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Look Good, Feel Good: How To Serve Blind and Low Vision Clients

Make your salon accessible to everyone regardless of visual ability by personalizing your approach

There’s a common misconception that people with visual impairments don’t care about their looks, but as social media influencers like Cailey Darling and Molly Burke show, that couldn’t be further from the truth. The problem is that this potential audience for fashion and beauty products hasn’t been catered to until very recently, and it’s only now that fashion brands and salons are starting to take notice.

Beauty should be accessible to everyone, and your salon should strive to care for your clients’ needs, regardless of visual ability. Keep these considerations in mind while serving people who are blind or visually impaired, so you can help meet their needs while giving them a killer look.

Communicate and provide clear descriptions

Talking with your clients during an appointment is always important, but it’s doubly so when your client isn’t able to see the work being done. 

Be extra descriptive about the colors and product you’re using and the techniques being done to apply it. Inquire in detail about what the client wants, and talk through the process before and during application. Ask for permission if you need to move or reposition them to continue working, and politely ask if they need assistance moving them to a secondary work area, like a shampoo station.

As long as you don’t make assumptions and keep dialogue open while you work, you can ensure both you and your client walk away happy.

Ask questions and incorporate their process into your styling

Another way to help your clients is to internalize the fact that techniques or equipment that you use regularly may be inaccessible to people who are blind or are visually impaired. So while you may style someone’s hair or makeup quickly and send them on their way, there’s a good chance they’ll have trouble replicating that style with their own tools and routine.

It’s important to ask questions about how your clients apply makeup or do their hair or nails at home. Are there any special tools, like tape or guides, that they use? Do they count strokes when applying makeup or other product? Find out what their methods are, and make sure to explain your styling on their terms so they can look and feel good without external assistance.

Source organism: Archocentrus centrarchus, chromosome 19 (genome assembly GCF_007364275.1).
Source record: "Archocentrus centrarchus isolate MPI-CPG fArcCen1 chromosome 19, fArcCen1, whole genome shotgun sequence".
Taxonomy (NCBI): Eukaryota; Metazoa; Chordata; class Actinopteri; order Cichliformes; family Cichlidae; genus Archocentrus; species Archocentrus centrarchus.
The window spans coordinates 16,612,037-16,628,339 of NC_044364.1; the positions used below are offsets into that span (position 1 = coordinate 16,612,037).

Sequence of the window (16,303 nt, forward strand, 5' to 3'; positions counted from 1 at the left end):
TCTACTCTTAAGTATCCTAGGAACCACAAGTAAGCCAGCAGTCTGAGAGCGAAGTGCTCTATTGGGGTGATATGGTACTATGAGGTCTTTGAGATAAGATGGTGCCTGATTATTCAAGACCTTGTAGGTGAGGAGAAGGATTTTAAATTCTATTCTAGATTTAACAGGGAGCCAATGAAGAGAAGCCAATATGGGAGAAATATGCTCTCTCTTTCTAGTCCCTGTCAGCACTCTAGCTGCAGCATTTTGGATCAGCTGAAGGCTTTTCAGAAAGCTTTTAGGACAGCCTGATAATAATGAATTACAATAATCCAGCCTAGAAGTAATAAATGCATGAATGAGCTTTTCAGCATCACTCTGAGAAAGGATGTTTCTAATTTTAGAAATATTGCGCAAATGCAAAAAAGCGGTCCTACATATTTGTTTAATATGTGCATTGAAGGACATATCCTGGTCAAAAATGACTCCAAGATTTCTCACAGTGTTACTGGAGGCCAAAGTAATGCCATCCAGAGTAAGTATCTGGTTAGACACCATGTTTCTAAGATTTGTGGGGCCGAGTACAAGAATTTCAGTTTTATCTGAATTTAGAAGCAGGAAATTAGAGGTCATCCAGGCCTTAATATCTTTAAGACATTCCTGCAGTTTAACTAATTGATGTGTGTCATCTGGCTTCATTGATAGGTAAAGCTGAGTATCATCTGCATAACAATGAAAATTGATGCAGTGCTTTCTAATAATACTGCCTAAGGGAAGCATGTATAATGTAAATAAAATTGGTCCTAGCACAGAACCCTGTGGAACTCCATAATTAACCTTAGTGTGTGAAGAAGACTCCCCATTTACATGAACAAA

Stock products that adhere to universal and accessible product design

When looking at inventory for your salon or spa, keep an eye out for accessible beauty products. Tools like makeup reading glasses or the Guide Wand from Guide Beauty provide helpful assistance for clients with low vision as they apply makeup. 

Accessibility goes beyond special hardware, though, and companies like Herbal Essences are embracing universal design concepts that help make their products accessible to everyone. A few years ago, the hair care brand became the first to implement a series of tactile markers so people who are blind could tell the difference between shampoos or conditioners without having to know Braille. 

Other products, like Too Faced’s Hangover Pillow Balm lip treatment, match scents with colors, so anyone can take a sniff and tell exactly what color they’re applying. 

These may seem like small touches, but they’re huge for making beauty accessible to as many people as possible, whether they are visually impaired or not.

Think you know what clients truly want? We surveyed 800+ beauty patrons to discover what matters most to potential clients. Here's what we found

Client Experience Guide

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